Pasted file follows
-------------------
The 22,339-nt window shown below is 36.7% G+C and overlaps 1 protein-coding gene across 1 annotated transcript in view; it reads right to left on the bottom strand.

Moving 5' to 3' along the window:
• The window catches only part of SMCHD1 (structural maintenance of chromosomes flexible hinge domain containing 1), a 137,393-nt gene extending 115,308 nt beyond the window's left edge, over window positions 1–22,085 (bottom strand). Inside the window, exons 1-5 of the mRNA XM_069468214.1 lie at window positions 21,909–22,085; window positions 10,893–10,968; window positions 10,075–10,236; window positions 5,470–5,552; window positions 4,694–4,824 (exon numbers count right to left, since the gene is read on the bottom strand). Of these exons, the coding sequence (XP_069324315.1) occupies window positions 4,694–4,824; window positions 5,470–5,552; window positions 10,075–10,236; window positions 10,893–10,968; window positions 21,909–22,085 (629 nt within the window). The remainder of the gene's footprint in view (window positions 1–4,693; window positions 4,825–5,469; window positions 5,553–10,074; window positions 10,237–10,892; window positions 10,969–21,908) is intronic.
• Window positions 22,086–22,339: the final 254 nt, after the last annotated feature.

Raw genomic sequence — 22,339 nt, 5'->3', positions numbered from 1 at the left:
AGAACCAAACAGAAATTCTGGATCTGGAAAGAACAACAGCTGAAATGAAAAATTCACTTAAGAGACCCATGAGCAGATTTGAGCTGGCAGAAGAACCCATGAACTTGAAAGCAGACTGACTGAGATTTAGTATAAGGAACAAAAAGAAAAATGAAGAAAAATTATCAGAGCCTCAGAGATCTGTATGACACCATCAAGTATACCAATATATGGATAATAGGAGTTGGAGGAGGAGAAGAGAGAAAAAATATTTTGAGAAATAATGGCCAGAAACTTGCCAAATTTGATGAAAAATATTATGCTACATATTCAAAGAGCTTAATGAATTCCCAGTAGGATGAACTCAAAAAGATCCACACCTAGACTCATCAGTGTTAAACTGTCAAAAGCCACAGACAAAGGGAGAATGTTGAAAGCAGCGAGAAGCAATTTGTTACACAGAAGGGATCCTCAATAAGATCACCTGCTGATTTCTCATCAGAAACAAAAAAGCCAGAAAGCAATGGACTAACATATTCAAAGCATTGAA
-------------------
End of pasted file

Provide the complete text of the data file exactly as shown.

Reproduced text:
The 22,339-nt window shown below is 36.7% G+C and overlaps 1 protein-coding gene across 1 annotated transcript in view; it reads right to left on the bottom strand.

Moving 5' to 3' along the window:
• The window catches only part of SMCHD1 (structural maintenance of chromosomes flexible hinge domain containing 1), a 137,393-nt gene extending 115,308 nt beyond the window's left edge, over window positions 1–22,085 (bottom strand). Inside the window, exons 1-5 of the mRNA XM_069468214.1 lie at window positions 21,909–22,085; window positions 10,893–10,968; window positions 10,075–10,236; window positions 5,470–5,552; window positions 4,694–4,824 (exon numbers count right to left, since the gene is read on the bottom strand). Of these exons, the coding sequence (XP_069324315.1) occupies window positions 4,694–4,824; window positions 5,470–5,552; window positions 10,075–10,236; window positions 10,893–10,968; window positions 21,909–22,085 (629 nt within the window). The remainder of the gene's footprint in view (window positions 1–4,693; window positions 4,825–5,469; window positions 5,553–10,074; window positions 10,237–10,892; window positions 10,969–21,908) is intronic.
• Window positions 22,086–22,339: the final 254 nt, after the last annotated feature.

Raw genomic sequence — 22,339 nt, 5'->3', positions numbered from 1 at the left:
AGAACCAAACAGAAATTCTGGATCTGGAAAGAACAACAGCTGAAATGAAAAATTCACTTAAGAGACCCATGAGCAGATTTGAGCTGGCAGAAGAACCCATGAACTTGAAAGCAGACTGACTGAGATTTAGTATAAGGAACAAAAAGAAAAATGAAGAAAAATTATCAGAGCCTCAGAGATCTGTATGACACCATCAAGTATACCAATATATGGATAATAGGAGTTGGAGGAGGAGAAGAGAGAAAAAATATTTTGAGAAATAATGGCCAGAAACTTGCCAAATTTGATGAAAAATATTATGCTACATATTCAAAGAGCTTAATGAATTCCCAGTAGGATGAACTCAAAAAGATCCACACCTAGACTCATCAGTGTTAAACTGTCAAAAGCCACAGACAAAGGGAGAATGTTGAAAGCAGCGAGAAGCAATTTGTTACACAGAAGGGATCCTCAATAAGATCACCTGCTGATTTCTCATCAGAAACAAAAAAGCCAGAAAGCAATGGACTAACATATTCAAAGCATTGAA